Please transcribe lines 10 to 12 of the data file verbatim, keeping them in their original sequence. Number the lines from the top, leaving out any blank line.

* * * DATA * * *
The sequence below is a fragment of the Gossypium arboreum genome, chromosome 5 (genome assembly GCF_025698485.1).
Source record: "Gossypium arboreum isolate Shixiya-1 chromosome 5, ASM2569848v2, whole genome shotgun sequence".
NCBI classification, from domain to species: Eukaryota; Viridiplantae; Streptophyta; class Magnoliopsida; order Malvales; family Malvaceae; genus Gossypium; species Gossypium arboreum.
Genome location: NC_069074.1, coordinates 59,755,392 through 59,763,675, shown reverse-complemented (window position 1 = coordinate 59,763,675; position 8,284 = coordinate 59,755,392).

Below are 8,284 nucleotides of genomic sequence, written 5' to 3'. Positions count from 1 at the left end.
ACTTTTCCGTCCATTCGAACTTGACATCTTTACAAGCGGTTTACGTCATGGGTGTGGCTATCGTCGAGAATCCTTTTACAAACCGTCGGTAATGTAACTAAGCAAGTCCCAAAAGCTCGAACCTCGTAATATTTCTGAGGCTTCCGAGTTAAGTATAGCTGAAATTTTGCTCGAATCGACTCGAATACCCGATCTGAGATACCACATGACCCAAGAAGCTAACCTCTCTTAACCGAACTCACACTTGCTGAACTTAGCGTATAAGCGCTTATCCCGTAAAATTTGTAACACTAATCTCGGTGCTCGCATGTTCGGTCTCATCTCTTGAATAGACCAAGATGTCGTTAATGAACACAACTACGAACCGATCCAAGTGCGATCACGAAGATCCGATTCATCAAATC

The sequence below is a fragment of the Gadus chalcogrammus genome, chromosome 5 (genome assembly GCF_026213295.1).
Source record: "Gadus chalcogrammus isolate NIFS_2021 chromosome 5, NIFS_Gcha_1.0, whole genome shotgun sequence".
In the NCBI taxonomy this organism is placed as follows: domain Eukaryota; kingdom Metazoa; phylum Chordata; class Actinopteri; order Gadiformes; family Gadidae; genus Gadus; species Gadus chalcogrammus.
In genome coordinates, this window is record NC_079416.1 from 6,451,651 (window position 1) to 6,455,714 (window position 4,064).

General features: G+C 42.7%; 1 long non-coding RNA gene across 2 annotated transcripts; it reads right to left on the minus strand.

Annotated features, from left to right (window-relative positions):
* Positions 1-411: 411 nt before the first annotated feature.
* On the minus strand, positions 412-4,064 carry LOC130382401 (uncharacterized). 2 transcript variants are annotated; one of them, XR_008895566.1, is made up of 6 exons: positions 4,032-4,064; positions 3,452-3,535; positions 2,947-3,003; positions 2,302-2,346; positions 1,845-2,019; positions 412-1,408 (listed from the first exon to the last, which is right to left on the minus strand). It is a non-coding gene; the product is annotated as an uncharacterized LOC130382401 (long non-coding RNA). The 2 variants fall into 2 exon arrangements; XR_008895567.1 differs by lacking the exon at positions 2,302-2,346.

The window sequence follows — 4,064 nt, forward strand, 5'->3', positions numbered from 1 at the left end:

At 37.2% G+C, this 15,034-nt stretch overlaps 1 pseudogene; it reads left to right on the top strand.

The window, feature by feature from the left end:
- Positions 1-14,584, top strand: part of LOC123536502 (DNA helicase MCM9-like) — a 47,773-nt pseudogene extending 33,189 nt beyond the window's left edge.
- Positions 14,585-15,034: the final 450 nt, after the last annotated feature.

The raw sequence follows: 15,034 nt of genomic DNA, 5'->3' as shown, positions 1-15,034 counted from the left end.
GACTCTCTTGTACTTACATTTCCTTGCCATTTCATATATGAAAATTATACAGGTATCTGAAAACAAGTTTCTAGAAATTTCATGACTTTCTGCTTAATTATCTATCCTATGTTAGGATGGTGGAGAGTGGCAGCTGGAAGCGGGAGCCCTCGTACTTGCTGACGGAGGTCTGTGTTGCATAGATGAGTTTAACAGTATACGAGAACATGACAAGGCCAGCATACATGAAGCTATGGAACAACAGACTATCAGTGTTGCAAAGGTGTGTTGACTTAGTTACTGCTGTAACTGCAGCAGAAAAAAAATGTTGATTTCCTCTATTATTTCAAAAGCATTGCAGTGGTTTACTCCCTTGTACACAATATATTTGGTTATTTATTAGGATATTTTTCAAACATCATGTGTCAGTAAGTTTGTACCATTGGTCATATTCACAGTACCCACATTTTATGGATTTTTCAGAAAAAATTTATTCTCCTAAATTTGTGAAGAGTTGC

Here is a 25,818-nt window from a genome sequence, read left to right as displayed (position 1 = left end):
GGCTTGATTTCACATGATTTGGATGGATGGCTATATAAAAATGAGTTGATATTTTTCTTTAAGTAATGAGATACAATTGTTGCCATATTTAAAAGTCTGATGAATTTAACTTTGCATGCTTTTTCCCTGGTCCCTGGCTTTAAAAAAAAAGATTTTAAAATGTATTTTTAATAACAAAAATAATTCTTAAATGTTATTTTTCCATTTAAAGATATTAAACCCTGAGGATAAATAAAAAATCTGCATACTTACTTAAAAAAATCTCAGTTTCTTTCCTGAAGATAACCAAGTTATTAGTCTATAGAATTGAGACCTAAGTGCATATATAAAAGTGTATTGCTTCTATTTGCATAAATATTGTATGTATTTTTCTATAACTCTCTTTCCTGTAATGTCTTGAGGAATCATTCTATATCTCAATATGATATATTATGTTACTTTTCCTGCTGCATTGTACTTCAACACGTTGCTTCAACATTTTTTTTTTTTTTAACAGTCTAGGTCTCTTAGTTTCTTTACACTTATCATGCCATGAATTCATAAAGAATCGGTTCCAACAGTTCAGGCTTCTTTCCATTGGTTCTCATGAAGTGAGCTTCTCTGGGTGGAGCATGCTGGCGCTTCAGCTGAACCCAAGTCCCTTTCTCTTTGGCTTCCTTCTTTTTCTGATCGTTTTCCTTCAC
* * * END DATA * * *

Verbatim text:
In genome coordinates, this window is record NC_079416.1 from 6,451,651 (window position 1) to 6,455,714 (window position 4,064).

General features: G+C 42.7%; 1 long non-coding RNA gene across 2 annotated transcripts; it reads right to left on the minus strand.

Annotated features, from left to right (window-relative positions):